Here’s a look at what you may have missed this week:
When we put out a call for problem spots for our second look at speeding in the city, several people responded with school zones. With a radar gun in tow, our team looked into how fast cars are traveling into those areas along with some of the city’s known speedways, including Martin Luther King, Jr. Drive. Check out the results of Brian Hickey and Matthew Grady’s story to learn more.
When Jordan McLaughlin saw the Center City building crumble Wednesday morning, he didn’t hesitate to help. Along with others, he jumped into the pile of bricks and wood to locate people trapped beneath the rubble. Check out our story to learn more. Also be sure to take a look back at the rest of our coverage of the deadly collapse.
After more than three years, the Roxborough alum is leaving to a head a high school in Bucks County. He’ll be sorely missed by many members of the school’s community. Under his leadership, RHS has become safer and stronger academically. Check out Aaron Moselle’s story for more details.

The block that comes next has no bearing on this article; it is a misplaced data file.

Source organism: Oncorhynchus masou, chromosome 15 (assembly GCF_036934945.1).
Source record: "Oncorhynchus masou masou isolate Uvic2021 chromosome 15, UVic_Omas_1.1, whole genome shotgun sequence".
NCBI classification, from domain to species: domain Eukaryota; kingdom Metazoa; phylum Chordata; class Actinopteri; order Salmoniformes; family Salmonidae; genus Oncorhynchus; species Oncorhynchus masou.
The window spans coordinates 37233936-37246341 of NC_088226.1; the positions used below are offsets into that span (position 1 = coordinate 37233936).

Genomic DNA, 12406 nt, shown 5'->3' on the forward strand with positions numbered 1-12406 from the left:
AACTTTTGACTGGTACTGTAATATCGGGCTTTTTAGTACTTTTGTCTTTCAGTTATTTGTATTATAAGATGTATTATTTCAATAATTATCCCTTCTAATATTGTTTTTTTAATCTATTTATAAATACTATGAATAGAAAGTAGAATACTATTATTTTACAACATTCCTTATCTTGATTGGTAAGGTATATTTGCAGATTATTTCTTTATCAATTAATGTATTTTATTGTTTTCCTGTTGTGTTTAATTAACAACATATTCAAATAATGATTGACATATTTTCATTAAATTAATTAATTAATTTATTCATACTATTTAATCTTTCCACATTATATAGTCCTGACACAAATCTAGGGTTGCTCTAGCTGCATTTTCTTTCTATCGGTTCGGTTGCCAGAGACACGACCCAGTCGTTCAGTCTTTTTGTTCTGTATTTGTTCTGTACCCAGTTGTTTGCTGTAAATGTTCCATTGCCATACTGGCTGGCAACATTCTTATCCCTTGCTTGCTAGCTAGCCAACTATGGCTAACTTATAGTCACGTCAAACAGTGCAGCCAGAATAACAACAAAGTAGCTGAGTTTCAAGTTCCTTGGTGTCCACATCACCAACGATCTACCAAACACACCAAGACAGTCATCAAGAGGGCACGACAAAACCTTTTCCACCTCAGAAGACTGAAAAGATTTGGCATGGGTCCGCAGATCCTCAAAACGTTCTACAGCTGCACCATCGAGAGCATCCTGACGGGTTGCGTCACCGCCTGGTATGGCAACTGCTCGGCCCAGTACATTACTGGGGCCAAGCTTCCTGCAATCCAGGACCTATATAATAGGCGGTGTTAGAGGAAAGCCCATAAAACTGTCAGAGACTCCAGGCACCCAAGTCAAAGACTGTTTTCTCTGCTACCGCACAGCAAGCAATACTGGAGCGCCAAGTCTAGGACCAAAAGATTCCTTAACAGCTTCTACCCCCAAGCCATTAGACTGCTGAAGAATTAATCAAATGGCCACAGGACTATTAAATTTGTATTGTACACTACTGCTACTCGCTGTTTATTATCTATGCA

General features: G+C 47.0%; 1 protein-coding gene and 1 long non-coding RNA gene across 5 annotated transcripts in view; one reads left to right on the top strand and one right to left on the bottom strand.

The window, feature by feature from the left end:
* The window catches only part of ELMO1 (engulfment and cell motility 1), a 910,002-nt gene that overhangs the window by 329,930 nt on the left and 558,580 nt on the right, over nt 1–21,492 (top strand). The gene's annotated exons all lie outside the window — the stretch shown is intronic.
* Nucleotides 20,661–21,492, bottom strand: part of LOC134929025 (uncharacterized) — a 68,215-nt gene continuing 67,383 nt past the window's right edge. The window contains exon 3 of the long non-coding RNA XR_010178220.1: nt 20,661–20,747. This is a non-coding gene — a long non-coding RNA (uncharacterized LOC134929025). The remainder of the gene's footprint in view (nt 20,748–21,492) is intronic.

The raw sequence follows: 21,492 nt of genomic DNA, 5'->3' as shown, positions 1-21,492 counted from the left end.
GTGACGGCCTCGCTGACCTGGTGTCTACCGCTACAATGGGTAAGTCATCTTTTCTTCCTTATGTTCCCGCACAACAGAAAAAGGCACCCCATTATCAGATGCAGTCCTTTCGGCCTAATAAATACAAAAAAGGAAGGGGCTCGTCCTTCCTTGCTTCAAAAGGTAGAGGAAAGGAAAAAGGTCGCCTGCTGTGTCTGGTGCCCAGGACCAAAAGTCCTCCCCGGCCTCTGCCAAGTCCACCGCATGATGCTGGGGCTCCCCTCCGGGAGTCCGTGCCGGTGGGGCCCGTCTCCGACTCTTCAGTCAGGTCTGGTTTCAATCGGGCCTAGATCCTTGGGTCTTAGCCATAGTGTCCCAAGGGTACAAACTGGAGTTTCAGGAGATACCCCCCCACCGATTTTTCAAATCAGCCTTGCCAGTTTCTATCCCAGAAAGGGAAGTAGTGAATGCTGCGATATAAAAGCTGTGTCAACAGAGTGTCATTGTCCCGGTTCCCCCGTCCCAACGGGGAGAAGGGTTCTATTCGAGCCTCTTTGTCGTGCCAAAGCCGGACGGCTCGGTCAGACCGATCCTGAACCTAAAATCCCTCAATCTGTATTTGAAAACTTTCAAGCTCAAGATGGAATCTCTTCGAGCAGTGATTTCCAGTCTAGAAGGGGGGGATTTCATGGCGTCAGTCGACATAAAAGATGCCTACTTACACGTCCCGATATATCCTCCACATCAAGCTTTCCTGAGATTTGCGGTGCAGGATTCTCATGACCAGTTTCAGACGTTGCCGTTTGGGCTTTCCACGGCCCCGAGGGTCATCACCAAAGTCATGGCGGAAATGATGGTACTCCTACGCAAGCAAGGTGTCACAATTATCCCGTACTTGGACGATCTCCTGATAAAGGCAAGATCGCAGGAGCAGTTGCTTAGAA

Vera Primus was easily the most active advocate for keeping Germantown High School open next year. She helped organize meetings, rallies and marches to drum up community support to send a message to the district and the School Reform Commission. Now, with less than two weeks to go before the 99-year-old school closes, read what Primus has to say about the shuttering of her alma mater. Be sure to also check out the rest of this week’s installments of ‘The final month’ series, including an alum from the Class of ’62 and a strange, SEPTA-related quirk.
For Benjamin and Daniel Miller, Germantown is the type of neighborhood where Fundrise, a crowdfunding platform with a real-estate bent, could work. It’s got potential and has folks in the community who want to see the things improve. Check out Matthew Grady’s story to learn more about a recent tour the pair took.
Sam Driben arrived at the Roxborough-based private school less than day after leaving a treatment center for drug abuse. A year later, he’s still sober and en route to becoming a paramedic. His experience at Bridge Way proved pivotal. Check out Aaron Moselle’s story for more details.